Birds of Prey
The Chattahoochee Nature Center is home to many birds of prey that have been injured and cannot be returned to the wild.
The female hatched in 1997 in Florida. She sustained a broken femur while attempting to steal a fish from an adult eagle. Rehabilitation took place at the Audubon Society Center for Birds of Prey (ACBOP) in Maitland FL before she was transferred to CNC in November 1999. The male hatched in 2008 and was found poisoned at a landfill in Florida and had a fractured wing. He was rehabilitated at ABCOP, but can only fly approximately 200 feet. He arrived at CNC in April 2009.
We have a different Cooper’s Hawk on exhibit now. The current hawk’s history:
This female arrived in November 2013 from another rehabilitation center. She had been hit by a car in Athens GA, resulting in a severe concussion and soft tissue damage to the left wing. She cannot sustain flight for more than a few minutes.
The male hatched in early 2002 and arrived at CNC in December 2002 after being electrocuted by power lines in Florida. The resulting scar tissue to his muscles renders him incapable of sustained flight. The female arrived at CNC for rehabilitation in January 2006 after hitting a building. She cannot get more than 5 feet off the ground unassisted.
One female hatched in 1988 and arrived here in May 1989 with nerve damage to the right wing. The second female red-tailed hawk hatched in 2004 and arrived at CNC as a rehab case in April 2005 after being shot. X-rays revealed 14 pellets in the body and a fractured right femur that could not be repaired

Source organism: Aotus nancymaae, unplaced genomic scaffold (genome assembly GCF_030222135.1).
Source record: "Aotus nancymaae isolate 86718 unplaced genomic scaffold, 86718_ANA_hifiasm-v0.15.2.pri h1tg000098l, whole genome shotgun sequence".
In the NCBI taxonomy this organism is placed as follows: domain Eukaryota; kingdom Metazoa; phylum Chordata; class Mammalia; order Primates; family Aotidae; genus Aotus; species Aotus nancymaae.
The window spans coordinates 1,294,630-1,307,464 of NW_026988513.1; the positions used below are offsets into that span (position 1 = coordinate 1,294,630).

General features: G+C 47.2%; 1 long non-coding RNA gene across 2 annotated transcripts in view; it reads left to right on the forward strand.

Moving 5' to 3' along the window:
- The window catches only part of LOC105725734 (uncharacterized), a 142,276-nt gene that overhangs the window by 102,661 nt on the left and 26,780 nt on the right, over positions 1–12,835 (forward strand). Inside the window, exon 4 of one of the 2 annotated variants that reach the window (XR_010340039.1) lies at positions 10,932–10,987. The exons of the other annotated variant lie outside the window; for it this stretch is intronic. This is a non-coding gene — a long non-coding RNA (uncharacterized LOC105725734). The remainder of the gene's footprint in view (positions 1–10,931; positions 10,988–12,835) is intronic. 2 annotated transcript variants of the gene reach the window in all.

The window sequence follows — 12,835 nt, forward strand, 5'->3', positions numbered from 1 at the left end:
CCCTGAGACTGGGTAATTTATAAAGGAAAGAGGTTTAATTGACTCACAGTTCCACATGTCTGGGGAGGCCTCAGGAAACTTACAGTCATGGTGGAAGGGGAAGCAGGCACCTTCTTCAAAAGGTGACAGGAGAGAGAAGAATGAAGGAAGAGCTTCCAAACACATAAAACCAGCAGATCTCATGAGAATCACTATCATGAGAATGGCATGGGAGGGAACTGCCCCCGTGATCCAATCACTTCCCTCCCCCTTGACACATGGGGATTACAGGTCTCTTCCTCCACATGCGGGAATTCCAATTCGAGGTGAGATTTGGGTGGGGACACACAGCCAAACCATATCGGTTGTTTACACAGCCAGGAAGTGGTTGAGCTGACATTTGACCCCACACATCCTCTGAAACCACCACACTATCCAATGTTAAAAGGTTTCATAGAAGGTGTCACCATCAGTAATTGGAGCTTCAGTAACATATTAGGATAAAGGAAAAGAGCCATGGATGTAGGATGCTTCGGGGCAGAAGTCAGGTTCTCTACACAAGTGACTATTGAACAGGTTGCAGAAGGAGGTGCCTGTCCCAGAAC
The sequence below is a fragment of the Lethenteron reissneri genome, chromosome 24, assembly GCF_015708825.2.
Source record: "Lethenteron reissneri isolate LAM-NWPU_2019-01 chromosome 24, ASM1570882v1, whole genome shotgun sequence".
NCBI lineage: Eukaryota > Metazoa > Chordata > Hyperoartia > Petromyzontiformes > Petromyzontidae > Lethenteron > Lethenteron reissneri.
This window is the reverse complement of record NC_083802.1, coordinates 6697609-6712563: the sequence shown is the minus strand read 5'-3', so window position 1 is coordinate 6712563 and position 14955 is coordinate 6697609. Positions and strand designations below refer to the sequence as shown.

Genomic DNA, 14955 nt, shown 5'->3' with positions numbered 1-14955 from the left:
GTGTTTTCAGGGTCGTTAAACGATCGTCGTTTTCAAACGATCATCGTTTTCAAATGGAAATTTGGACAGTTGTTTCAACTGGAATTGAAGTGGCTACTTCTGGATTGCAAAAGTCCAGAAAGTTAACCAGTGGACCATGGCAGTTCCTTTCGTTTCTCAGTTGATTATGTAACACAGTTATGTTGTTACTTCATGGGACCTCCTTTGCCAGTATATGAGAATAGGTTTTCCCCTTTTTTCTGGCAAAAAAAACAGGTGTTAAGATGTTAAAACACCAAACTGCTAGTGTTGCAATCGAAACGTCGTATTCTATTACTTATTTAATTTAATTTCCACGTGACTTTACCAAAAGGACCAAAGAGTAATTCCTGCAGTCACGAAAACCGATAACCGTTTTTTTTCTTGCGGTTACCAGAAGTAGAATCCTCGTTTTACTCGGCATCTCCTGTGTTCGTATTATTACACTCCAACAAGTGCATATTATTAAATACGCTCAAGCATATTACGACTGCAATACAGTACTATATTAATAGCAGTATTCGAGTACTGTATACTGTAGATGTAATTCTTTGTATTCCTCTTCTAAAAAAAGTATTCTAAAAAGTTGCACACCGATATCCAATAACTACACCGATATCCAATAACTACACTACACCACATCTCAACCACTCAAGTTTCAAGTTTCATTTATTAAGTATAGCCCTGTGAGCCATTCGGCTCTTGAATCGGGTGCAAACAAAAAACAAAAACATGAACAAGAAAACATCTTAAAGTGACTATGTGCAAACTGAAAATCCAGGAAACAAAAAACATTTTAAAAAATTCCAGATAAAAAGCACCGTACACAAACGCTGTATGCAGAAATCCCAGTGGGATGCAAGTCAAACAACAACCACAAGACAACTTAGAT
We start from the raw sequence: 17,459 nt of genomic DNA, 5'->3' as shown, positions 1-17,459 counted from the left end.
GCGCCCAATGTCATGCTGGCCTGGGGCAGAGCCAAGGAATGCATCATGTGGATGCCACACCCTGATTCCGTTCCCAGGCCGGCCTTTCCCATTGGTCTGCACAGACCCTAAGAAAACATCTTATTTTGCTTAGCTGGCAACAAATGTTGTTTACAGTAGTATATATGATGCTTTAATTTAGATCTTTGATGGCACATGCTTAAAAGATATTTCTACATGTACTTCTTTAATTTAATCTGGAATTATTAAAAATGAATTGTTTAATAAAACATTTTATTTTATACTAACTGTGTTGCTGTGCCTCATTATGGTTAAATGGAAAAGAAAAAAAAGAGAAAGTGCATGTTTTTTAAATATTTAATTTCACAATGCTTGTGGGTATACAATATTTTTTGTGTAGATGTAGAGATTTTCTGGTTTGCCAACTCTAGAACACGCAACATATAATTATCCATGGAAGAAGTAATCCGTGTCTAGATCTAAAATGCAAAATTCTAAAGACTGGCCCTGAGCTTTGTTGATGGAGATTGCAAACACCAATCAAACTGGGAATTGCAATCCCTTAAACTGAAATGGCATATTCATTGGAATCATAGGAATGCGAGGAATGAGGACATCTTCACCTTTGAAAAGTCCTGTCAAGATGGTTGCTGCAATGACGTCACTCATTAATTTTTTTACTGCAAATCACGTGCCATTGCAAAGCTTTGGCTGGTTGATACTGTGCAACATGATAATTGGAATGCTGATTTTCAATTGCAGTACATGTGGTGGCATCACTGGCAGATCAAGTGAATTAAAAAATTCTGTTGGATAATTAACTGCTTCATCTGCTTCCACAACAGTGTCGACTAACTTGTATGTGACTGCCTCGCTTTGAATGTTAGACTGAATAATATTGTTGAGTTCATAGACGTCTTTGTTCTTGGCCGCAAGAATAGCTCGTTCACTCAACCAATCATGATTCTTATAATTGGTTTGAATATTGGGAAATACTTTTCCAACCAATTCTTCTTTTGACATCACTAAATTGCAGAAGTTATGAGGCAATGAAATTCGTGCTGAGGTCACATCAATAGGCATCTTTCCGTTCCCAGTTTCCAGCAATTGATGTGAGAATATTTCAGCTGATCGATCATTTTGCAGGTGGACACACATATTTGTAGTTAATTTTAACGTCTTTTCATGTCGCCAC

The two female Barn Owls hatched in captivity in 2008 at Great Valley Nature Center in Pennsylvania. Both of their parents were injured and non-releasable and happened to breed on exhibit. Pennsylvania does not allow the release of captive-bred raptors, so they had to find a new home. They arrived at Chattahoochee Nature Center in June 2009.
We only have one Barred Owl on exhibit now:
This female arrived in March 1991 with broken toes on the left foot, rendering her incapable of grasping tightly with that foot.
GREAT HORNED OWLS
One female arrived in April 2005 as a juvenile from the Carolina Raptor Center in Charlotte, NC. She has an elbow injury (cause unknown) that will not allow her left wing to extend fully. The other female arrived in May 2012 as an adult from Amicalola Falls State Park. She has nerve and tissue damage at her left wrist from an electrocution.
He arrived at CNC in 2006 after being removed from his nest by some well-intentioned biologists who did not realize vultures often nest on the ground. This bird is imprinted (permanently bonded to humans) and cannot survive on its own.
The female arrived in January 1989 with nerve damage to the right wing, rendering her incapable of full flight.